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Give the stereochemical relationships between each pair of

Organic Chemistry | 8th Edition | ISBN: 9780321768414 | Authors: L.G. Wade Jr ISBN: 9780321768414 33

Solution for problem 30SP Chapter 5

Organic Chemistry | 8th Edition

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Organic Chemistry | 8th Edition | ISBN: 9780321768414 | Authors: L.G. Wade Jr

Organic Chemistry | 8th Edition

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Problem 30SP

Give the stereochemical relationships between each pair of structures. Examples are same compound, structural isomers, enantiomers, diastereomers. Which pairs could you (theoretically) separate by distillation or recrystallization?

Step-by-Step Solution:
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Solution 30SP

(a)

The first two compounds are both glycols.

These two compounds both have a mirror plane of symmetry running horizontally through the center of the compound. Rotation of either compound by 180o leads to a structure that can be superimposed with its partner. This indicates that these two structures are actually identical compounds. By definition, recrystallization or distillation cannot be used to separate the same compound from itself.

(b)

The second pair of compounds is both triols.

Because the configuration of both asymmetric carbon atoms is reversed, these two compounds are enantiomers. Enantiomers have identical chemical and physical properties (except for their behavior towards plane-polarized light), and so they could not be separated by distillation or recrystallization.

(c)

The third pair of compounds is both glycols.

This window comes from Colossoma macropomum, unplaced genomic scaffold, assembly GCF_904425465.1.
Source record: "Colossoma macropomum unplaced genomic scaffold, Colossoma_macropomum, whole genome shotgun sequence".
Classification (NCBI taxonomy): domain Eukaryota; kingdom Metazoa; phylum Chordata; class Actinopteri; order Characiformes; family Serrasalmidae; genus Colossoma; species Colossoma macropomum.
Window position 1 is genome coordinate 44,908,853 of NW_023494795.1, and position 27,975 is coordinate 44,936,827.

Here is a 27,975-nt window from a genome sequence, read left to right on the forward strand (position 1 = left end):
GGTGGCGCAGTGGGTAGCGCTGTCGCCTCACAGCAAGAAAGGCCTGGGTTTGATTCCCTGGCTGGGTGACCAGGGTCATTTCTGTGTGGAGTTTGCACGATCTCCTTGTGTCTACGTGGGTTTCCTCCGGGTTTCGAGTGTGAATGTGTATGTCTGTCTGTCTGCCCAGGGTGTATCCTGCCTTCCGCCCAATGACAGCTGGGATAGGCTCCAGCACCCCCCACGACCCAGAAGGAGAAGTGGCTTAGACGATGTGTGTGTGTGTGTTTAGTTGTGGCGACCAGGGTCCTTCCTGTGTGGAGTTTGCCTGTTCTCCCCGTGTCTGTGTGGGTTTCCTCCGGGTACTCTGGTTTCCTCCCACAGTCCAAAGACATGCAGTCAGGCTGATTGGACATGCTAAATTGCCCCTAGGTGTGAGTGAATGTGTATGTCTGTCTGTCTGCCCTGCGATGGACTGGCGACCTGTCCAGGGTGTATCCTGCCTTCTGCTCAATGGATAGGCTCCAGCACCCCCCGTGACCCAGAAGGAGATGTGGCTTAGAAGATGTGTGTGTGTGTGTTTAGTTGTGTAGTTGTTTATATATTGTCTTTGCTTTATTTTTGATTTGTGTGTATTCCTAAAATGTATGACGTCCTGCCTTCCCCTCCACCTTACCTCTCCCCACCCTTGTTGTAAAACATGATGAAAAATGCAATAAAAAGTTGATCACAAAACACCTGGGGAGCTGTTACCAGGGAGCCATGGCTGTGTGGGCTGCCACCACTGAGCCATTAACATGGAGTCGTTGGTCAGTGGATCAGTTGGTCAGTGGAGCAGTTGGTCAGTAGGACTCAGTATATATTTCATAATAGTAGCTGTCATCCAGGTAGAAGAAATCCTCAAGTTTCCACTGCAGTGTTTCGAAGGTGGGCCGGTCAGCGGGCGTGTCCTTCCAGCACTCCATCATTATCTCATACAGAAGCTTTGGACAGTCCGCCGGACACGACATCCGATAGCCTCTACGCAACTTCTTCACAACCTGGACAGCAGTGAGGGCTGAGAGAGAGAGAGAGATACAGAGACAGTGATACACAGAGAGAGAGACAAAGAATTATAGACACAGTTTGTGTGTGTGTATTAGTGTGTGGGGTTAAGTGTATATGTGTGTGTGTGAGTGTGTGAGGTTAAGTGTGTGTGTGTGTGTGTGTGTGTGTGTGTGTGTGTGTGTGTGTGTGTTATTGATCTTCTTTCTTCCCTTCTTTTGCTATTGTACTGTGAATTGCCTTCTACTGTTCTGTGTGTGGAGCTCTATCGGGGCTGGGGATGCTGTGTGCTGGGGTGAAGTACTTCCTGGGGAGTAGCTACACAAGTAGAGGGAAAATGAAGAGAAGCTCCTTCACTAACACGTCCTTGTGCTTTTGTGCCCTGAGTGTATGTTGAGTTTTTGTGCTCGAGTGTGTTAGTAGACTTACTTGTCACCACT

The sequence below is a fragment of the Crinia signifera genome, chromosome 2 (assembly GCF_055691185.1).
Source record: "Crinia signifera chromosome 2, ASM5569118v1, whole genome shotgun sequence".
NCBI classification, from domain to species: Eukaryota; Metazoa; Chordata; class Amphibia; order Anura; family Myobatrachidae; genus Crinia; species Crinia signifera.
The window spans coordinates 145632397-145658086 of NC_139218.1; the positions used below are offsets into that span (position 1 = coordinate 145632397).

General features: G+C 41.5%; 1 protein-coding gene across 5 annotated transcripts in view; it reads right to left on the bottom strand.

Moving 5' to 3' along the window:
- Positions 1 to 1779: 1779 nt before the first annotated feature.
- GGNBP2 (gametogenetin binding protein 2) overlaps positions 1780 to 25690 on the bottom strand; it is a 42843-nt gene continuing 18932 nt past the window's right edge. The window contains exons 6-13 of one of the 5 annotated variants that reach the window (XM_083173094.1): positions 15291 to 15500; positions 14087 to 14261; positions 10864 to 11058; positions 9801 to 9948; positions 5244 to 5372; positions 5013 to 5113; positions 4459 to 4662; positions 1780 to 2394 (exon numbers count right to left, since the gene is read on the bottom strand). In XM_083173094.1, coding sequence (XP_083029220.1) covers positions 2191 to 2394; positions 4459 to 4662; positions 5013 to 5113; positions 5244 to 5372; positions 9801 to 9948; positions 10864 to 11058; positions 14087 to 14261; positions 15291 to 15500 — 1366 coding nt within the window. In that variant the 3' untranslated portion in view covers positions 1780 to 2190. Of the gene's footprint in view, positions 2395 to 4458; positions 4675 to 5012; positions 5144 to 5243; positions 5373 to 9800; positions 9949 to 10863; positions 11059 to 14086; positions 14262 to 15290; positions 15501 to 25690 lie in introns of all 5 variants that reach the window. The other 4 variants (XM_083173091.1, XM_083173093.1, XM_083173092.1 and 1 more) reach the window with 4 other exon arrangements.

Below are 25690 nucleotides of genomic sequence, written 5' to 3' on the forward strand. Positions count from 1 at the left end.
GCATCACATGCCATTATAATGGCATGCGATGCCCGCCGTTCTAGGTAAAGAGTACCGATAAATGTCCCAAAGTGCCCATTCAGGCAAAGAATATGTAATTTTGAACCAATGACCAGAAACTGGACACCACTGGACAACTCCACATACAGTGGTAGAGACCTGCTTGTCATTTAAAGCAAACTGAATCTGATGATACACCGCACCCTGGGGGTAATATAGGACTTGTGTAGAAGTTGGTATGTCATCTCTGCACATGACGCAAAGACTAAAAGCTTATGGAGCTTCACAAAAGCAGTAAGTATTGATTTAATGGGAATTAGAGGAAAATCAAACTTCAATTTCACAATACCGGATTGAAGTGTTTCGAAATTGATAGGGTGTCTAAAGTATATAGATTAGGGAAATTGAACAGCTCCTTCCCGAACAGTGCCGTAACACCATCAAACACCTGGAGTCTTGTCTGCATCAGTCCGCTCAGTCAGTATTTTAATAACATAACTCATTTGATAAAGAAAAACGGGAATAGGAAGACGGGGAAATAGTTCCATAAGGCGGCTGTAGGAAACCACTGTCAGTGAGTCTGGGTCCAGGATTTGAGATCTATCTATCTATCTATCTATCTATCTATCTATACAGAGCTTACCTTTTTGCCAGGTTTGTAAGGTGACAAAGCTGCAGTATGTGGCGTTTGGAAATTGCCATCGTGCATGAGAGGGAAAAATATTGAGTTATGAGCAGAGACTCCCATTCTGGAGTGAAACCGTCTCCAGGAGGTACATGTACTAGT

Because the configuration of both asymmetric carbon atoms is reversed, these two compounds are enantiomers. Enantiomers have identical chemical and physical properties (except for their behavior towards plane-polarized light), and so they could not be separated by distillation or recrystallization.

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(d)

The fourth pair of compounds is halogenated hydrocarbons.

By rotating the first structure so that the bromine substituent is pointing upwards, it’s easy to see that these two compounds are mirror images of each other that are non-superimposable. This makes them enantiomers. Enantiomers have identical chemical and physical properties (except for their behavior towards plane-polarized light), and so they could not be separated by distillation or recrystallization.

(e)

The fifth pair of compounds is Newman projections.

These two compounds are diastereomers. Rotate the front carbon of the first compound to the left by one position, and it matches the front carbon of the other compound. However, the back carbons are mirror images of each other. The entire molecule is not a mirror image of its partner; that would make this pair diastereomers. Because diastereomers have different chemical and physical properties, it should be (theoretically) possible to separate these two molecules using recrystallization and distillation.

(f)

The sixth pair of compounds is methylated cyclohexanes.

Because only one of the asymmetric carbons has an inverted configuration, these two compounds are diastereomers. Because diastereomers have different chemical and physical properties, it should be (theoretically) possible to separate these two molecules using recrystallization and distillation.

(g)

The seventh pair of compounds is also methylated cyclohexanes.

Note that each compound has two asymmetric centers, and the configuration is inverted at both of these asymmetric carbons. These compounds are non-superimposable mirror images, making them enantiomers. Enantiomers have identical chemical and physical properties (except for their behavior towards plane-polarized light), and so they could not be separated by distillation or recrystallization.

(h)

The eighth pair of compounds is a set of fused cyclopentanes.

These two compounds are same so they could be separated by distillation or recrystallization.

(i)

The ninth and last pair of compounds in this exercise set are bicyclic ketones.

These compounds are enantiomers because they have different configurations at each chiral center in both compounds.. By definition, recrystallization or distillation cannot be used to separate the compound.

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Chapter 5, Problem 30SP is Solved
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Textbook: Organic Chemistry
Edition: 8
Author: L.G. Wade Jr
ISBN: 9780321768414

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